ANKARA, Turkey — A Cyprus peace deal would speed up Israel’s project to provide gas to Turkey, the new Israeli ambassador to Ankara said Wednesday.
Eitan Na’eh became Israel’s first envoy in Turkey in December when relations resumed in the summer after a six-year diplomatic rift.
“We think that the solution to the Cyprus problem can speed up the energy project,” Na’eh said, adding it was a “win-win” for everyone.
“A Cyprus solution will make life easier for all,” he told reporters during a briefing in Ankara.
Na’eh was referring to exporting gas from the Leviathan field off its coast, discovered in 2010 and set to begin production in 2019.
The best way for gas to be exported between Turkey and Israel would be a pipeline via the territorial waters of Cyprus.
However, there have been growing tensions over the Cyprus deal after reunification talks were called off last week.
The recent UN-backed negotiations on ending Cyprus’ decades-old division have been seen by many as the best chance for a settlement since Greek Cypriots rejected a UN reunification plan in 2004.
The island has been divided since Turkish troops invaded and occupied its northern third in 1974 in response to an Athens-inspired coup seeking union with Greece.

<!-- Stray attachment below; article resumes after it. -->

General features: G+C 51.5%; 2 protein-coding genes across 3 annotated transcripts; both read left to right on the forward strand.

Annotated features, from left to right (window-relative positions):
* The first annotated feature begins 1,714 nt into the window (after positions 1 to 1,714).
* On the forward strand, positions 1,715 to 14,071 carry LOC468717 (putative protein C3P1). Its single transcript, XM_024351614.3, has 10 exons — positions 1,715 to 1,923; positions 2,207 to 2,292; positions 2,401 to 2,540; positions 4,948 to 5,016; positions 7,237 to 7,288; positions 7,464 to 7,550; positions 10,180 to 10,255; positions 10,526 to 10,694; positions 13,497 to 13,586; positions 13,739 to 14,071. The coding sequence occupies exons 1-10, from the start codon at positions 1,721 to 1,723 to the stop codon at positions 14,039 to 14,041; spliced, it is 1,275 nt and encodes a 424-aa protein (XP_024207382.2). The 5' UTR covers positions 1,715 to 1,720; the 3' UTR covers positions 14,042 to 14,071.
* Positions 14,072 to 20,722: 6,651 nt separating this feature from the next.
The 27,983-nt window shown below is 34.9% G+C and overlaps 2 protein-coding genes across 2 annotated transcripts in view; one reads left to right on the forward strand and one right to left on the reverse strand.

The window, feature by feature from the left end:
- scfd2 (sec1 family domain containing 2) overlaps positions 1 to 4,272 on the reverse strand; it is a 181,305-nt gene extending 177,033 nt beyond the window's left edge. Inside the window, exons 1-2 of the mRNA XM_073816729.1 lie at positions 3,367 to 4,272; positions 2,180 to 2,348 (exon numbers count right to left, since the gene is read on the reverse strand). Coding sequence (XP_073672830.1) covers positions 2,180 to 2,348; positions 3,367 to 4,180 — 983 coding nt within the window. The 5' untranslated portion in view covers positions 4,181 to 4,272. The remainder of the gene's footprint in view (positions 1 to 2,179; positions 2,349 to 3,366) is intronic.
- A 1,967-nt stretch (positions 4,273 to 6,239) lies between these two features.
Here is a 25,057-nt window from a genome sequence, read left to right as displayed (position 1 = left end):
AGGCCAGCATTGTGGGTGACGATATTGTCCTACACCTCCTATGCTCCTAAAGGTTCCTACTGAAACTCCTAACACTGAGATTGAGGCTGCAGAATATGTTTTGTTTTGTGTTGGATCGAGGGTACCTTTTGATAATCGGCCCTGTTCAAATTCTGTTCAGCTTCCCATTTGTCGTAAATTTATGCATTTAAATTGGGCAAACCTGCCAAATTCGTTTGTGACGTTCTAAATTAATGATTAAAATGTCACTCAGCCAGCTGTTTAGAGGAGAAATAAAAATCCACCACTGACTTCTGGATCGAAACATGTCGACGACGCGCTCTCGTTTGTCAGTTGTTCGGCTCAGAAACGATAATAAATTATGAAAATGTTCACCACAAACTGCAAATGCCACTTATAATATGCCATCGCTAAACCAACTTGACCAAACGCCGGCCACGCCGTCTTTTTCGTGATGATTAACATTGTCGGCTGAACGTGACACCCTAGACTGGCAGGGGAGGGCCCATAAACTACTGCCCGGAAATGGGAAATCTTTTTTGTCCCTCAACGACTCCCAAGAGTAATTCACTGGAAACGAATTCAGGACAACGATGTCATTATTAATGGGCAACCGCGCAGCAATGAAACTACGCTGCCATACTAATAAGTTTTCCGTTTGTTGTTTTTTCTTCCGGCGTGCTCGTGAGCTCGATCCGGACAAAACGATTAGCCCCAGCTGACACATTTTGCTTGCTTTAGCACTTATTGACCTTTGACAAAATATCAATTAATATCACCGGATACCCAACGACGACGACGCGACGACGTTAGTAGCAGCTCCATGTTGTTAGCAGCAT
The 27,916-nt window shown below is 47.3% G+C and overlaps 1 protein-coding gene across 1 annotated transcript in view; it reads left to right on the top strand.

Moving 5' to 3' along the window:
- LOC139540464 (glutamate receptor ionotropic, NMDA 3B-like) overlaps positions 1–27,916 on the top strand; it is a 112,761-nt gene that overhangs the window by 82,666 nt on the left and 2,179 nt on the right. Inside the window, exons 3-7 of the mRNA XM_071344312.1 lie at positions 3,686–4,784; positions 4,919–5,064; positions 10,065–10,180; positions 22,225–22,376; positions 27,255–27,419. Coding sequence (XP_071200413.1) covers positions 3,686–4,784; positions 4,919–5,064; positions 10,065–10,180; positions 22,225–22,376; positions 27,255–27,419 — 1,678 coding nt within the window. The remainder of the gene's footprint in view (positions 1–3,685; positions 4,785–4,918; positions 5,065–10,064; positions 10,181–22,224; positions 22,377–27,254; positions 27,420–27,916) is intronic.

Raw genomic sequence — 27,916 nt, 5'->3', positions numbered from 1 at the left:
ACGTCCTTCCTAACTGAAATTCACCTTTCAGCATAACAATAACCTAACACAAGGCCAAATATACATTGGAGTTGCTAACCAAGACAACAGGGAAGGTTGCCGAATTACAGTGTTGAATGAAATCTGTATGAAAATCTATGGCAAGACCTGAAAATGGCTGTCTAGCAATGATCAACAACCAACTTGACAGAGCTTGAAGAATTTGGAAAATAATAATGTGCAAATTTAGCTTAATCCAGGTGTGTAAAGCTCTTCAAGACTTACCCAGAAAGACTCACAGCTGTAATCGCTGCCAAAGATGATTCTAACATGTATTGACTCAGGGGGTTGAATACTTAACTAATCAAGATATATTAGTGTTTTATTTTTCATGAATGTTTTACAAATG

Israel gas to Turkey by 2021
An Israeli official said Israel hoped to export gas to Turkey by 2021 as part of a three-pronged project for Leviathan gas to be sold abroad.
The first country to receive gas would be neighboring Jordan after it signed a contract to buy gas from the field in September.
The official said it was then hoped the east Mediterranean pipeline would be completed for gas to be directly sent to Europe.
Israeli Energy Minister Yuval Steinitz said late last year one of his plans was for “the longest marine pipeline in the world” to run from Israel through Cyprus and Greece to Italy and into the European infrastructure.
Despite initial concerns it would be technically impossible and economically nonviable, technology and prices have made it feasible.
The official added Israel hoped to sign an agreement with Ankara by this summer for gas to be exported to Turkey.
Na’eh also said “bilateral trade can and should be doubled in the next few years to $8 billion from $4 billion” between Turkey and Israel.
Ties were damaged after Israeli commandos raided a Gaza-bound ship of activists in 2010, causing an unprecedented feud.
The rift between the one-time key allies ended in June last year after long-running secret talks in third countries.
In September, Israel paid $20 million (19 million euros) in compensation and offered an apology over the raid while also granting Turkey permission to send aid to Gaza.